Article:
Spare Parts

When you talk about the first World Series run by the Rangers, the names that come to mind are Josh Hamilton, American League MVP; Cliff Lee, mid-season acquisition and Yankee Killer in the ALCS; Michael Young, the long-time “Face” of the franchise; and Nelson Cruz, who can carry a team on his back for two-week stretches, including the playoffs.

Those players deservedly got a lot of the press, but another key to the Rangers first run to the pennant were the spare parts. Jarrod Saltalamacchia went on the DL after just two games. Enter last-minute Spring Training acquisition Matt Treanor. Treanor held down the fort so well until the July acquisition of Bengie Molina, Saltalamacchia never again wore a Rangers uniform. Salty was optioned to AAA after coming off the DL, then went to the Red Sox in a September deal.

The Rangers had a winning record during Nelson Cruz’ three trips to the DL in 2010, thanks to the emergence of David Murphy as a viable 4th outfielder. Murphy remains an integral piece of the Rangers today, though speculation grows he’ll become part of a deal sometime this summer.

Ian Kinsler also had two DL stints in 2010. Again, Texas survived just fine, especially in mid-August when Andres Blanco filled in for 19 games and hit .333 with 8 doubles and .818 OPS, playing sterling defense as well.

The pitching staff also had its moments. Rich Harden and Scott Feldman, expected to be the top two rotation pieces, never panned out. It was new acquisition Colby Lewis and CJ Wilson, moving from the bullpen to the starting rotation, who helped keep the Rangers above-board until the trade for Cliff Lee. Likewise, the bullpen got a boost when Alexi Ogando was recalled from Oklahoma City. All Ogando did was earn wins in his first three relief appearances and ended up being the Rangers 7th inning go-to guy.

The pattern repeated itself in 2011. When center fielder Julio Borbon went down in May with an injury, Endy Chavez was called up from Round Rock, hit .301 in 83 games and banished Borbon to the minors, where he remains today. Ogando again served as a vital piece, this time moving into the starting rotation when off-season signee Brandon Webb proved not ready to go out of Spring Training. Ogando thrived as a starter, making the All-Star team. Yorvit Torrealba was expected to be the primary catcher, until Mike Napoli had an offensive year that nobody saw coming.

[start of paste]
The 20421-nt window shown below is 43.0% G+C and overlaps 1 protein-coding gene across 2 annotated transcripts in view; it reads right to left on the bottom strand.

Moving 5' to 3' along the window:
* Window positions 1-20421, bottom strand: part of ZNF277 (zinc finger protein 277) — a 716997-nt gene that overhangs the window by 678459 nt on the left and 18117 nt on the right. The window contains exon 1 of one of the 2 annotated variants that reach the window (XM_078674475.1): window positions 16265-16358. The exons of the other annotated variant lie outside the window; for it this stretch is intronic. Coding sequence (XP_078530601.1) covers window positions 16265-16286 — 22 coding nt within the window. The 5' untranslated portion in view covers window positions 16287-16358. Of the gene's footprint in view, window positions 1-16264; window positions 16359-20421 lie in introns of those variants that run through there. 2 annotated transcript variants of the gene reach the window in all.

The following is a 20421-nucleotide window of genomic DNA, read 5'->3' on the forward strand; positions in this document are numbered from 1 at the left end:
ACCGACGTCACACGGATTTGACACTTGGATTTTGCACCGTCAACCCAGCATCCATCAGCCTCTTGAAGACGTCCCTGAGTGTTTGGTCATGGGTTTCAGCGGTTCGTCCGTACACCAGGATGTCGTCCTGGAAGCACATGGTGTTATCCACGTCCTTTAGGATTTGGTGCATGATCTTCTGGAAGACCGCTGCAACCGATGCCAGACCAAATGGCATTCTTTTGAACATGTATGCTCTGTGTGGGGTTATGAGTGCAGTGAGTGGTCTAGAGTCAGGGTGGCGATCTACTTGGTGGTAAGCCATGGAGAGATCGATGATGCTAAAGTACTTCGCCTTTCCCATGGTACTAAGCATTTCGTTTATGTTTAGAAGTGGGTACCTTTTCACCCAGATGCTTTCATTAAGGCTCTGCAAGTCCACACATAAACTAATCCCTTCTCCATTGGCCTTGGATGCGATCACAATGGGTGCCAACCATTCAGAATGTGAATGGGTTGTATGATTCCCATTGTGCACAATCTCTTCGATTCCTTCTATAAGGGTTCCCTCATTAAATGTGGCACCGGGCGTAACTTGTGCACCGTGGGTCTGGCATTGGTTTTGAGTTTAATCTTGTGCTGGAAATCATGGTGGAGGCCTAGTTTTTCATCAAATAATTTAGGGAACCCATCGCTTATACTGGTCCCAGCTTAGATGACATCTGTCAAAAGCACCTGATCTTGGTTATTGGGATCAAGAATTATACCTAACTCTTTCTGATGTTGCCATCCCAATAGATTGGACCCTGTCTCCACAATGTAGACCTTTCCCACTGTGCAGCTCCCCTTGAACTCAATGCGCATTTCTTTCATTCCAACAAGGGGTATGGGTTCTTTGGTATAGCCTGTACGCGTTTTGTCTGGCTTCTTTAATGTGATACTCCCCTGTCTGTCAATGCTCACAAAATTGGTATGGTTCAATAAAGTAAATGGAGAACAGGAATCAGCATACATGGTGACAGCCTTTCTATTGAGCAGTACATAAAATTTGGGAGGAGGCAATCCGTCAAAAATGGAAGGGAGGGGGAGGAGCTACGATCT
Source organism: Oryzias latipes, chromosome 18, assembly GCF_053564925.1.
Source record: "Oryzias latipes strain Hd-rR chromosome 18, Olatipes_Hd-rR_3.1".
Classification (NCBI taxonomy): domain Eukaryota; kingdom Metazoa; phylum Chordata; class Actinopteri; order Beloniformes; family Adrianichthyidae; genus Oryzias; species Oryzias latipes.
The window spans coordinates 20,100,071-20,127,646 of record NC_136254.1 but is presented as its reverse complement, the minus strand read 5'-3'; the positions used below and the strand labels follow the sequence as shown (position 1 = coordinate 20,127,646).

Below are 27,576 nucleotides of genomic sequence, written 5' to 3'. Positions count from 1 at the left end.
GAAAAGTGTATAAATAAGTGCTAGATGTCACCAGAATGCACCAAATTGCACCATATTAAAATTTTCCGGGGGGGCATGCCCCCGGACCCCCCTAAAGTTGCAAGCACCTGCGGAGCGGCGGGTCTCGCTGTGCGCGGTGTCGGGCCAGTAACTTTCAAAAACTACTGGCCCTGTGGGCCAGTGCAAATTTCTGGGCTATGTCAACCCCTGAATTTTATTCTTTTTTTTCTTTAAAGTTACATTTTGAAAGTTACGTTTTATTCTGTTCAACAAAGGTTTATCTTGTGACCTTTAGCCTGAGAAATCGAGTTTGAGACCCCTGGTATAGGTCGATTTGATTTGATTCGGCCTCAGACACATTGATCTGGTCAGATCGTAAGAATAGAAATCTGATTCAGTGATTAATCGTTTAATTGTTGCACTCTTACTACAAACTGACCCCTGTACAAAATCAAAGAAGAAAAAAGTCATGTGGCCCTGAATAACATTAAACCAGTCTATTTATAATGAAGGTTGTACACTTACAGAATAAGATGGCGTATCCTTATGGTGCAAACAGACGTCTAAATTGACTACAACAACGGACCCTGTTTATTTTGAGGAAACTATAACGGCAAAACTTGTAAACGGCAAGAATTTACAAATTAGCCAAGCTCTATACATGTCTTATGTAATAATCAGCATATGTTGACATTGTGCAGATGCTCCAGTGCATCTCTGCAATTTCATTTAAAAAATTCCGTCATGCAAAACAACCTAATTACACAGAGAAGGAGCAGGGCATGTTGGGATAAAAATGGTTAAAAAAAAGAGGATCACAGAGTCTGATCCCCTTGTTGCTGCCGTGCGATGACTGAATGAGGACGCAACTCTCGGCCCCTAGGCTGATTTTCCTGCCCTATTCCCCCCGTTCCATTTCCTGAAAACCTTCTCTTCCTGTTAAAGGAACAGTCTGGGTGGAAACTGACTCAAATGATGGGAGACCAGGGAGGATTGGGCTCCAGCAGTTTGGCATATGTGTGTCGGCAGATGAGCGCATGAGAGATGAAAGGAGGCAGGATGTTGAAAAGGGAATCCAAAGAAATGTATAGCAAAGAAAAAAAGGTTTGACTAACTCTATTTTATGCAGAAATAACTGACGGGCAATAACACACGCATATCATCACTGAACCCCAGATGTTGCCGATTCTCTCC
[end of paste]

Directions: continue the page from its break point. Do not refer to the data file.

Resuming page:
The stars propel teams, but the spare parts are often the ones that give winning teams the extra edge. The previous 400 words were all written with Robbie Ross in mind.

Robbie Ross, Texas Ranger

Just a year ago today, Ross was pitching for High-A Myrtle Beach. The Rangers 2nd round draft pick in 2008, Ross compiled a 9-4 record with a 2.26 ERA as a starter  to earn a late season promotion to AA Frisco. In 6 games with Frisco, Ross was 1-1 with a 2.61 ERA. Those stats earned Ross an invite to big league camp for Spring Training in 2012.

Ross was expected to do what most rookies his age (21) do. Stick around big league camp for a couple of weeks, mop up a few games, then return to minor league camp, where he would most likely start the season at Frisco, maybe Round Rock if he was lucky.

Ross, however, didn’t recognize his long odds. He just did what he’d been doing since being drafted. He threw strikes. Because he threw strikes, he got outs. There were veteran southpaws in the Rangers camp this year, looking to fill the role vacated by Darren Oliver when he departed for the Blue Jays, chief among them Joe Beimel. He didn’t pitch badly, but a late camp injury ended his chances. Michael Kirkman, who contributed key late-season innings in 2010 but slipped in 2011, was another prime candidate. Kirkman struggled from the outset and has continued to struggle at Round Rock in 2012.

By the time Spring Training was over, Ross had leap-frogged everyone and earned a spot on the Rangers roster. He was expected to be brought around slowly, used in mop-up roles to get his feet wet. Most thought Ross would just hold down the fort until the Rangers either re-signed Mike Gonzalez or traded for another lefty in the pen.

All Ross has done is succeed, in whatever role the Rangers have asked him. Sunday, he was asked to replace another famous spare part, Alexi Ogando. Ogando, who was made a starter again when Derek Holland went on the DL, threw three hitless innings, then strained his groin legging out a bunt single that was supposed to be just a sacrifice bunt. Ross came in and this time threw four innings of 1-hit ball at the Giants and earning the victory. Ross is now 6-0 with a 1.30 ERA. If Ogando goes on the disabled list, Ross could be the Rangers starter this Saturday against the Astros.

Not bad for someone who wasn’t even projected to be in the big leagues until next year at the earliest. Let’s hear it for spare parts!

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